Recent Design Review Decisions
Please click here for a list of the recent design review decisions from Historic Preservation staff and the LPC.
What is Design Review? Why a Review?
Design review is the process where all exterior work to designated resources in Fort Collins is approved or denied. The review process is outlined in Chapter 14, Article IV of the Fort Collins Municipal Code, and applies to all properties that have a government historic designation. This includes:
- Fort Collins Historic Landmarks and Landmark Districts (most protected)
- Certificate of Appropriateness before exterior work can begin.
- Work must meet the Secretary of the Interior's Standards for the Treatment of Historic Properties (the Standards).
- National Register of Historic Places & Colorado State Register (protection encouraged)
- Report under Article IV required before work can proceed. Report documents whether project meets the Standards.
- It is recommended that work meet SOI Standards to retain listing and access to incentives.
- For owners of single-family residences listed in the National or State Registers, compliance is not required, although work cannot begin until a report is issued by the City's Historic Preservation Staff or Landmark Preservation Commission.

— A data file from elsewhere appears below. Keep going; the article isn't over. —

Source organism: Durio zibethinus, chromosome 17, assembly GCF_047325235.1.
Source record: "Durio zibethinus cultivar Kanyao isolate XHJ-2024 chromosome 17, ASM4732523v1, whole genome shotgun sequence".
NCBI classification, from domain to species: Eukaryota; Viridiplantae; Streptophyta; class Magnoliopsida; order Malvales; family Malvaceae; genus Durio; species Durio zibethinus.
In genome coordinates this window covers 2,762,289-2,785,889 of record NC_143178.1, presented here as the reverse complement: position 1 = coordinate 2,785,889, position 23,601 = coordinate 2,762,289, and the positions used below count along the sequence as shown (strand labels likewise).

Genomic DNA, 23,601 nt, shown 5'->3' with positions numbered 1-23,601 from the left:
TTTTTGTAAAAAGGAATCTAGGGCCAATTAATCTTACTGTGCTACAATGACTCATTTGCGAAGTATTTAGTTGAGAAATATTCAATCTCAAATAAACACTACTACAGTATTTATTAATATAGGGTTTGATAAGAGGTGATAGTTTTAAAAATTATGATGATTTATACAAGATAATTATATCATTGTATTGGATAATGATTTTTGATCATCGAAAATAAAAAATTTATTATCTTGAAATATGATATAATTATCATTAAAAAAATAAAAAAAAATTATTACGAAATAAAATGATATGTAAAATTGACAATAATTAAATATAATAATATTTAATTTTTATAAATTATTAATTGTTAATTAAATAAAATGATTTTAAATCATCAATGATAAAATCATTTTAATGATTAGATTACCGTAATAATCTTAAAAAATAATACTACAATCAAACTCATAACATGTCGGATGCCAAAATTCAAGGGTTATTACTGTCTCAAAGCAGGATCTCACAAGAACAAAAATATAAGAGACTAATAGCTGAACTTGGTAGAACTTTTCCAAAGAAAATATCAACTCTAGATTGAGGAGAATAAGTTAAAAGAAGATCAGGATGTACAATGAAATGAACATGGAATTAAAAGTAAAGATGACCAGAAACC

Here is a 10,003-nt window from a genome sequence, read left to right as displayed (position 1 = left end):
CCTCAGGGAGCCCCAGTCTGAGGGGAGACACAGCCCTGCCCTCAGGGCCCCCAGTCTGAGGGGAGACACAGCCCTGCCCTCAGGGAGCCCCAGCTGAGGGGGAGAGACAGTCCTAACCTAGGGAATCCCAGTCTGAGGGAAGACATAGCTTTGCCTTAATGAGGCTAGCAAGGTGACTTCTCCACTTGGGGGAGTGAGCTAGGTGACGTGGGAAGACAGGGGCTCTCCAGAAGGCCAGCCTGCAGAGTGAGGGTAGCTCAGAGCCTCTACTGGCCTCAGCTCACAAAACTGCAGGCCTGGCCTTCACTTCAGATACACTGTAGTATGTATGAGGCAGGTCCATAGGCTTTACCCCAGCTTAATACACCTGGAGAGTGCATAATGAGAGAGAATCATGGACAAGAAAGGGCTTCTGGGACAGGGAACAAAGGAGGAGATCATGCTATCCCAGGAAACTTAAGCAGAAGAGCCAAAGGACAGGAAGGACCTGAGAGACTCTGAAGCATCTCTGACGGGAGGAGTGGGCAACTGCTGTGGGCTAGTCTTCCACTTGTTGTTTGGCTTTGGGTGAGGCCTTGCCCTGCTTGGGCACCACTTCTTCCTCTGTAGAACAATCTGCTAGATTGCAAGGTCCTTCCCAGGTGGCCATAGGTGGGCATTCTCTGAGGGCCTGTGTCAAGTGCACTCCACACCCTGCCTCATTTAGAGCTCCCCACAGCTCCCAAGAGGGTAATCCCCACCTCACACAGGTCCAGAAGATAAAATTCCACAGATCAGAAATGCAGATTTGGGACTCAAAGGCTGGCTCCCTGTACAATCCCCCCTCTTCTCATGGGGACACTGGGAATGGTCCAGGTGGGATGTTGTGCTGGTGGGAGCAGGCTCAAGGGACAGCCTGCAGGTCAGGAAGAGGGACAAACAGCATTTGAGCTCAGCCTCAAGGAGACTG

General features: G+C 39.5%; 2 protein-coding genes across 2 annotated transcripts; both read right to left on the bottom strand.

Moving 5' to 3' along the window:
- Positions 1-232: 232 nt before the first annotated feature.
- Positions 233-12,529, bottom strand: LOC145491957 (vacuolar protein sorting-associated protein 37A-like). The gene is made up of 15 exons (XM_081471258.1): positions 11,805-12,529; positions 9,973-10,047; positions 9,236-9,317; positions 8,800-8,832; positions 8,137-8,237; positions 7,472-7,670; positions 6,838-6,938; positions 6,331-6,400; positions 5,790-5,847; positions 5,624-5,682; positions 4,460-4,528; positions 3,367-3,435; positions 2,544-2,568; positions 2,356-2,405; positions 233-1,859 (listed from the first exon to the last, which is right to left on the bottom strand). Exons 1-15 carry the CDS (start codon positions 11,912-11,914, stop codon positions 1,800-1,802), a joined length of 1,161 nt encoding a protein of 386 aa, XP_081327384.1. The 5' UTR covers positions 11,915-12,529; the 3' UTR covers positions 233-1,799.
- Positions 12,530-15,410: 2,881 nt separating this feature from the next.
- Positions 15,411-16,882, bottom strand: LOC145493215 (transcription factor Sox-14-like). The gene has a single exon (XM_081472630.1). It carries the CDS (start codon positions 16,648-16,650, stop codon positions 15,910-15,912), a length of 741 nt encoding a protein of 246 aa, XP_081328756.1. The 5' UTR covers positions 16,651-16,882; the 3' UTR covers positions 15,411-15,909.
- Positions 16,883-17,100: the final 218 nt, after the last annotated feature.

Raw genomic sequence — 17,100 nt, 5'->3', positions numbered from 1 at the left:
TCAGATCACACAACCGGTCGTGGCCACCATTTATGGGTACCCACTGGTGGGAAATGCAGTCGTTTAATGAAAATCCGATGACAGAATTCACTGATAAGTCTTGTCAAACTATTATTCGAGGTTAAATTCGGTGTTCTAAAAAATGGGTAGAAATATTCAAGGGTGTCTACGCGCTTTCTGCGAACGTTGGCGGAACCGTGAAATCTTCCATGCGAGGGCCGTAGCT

- Note: work completed on these kinds of historic buildings that does not meet the Standards may endanger the historic status of the building and lead to loss of access to historic preservation incentives.
The design review process exists to prevent the loss of Fort Collins' significant historic resources and to help preserve our city's special character. The review may be completed by City staff or by the City's Landmarks Preservation Commission, depending on the complexity of the project and how well the proposed project meets the Standards. The review process helps manage change in Fort Collins and for owners to learn about the substantial financial incentives available for eligible historic resources, including tax credits and zero-interest loans.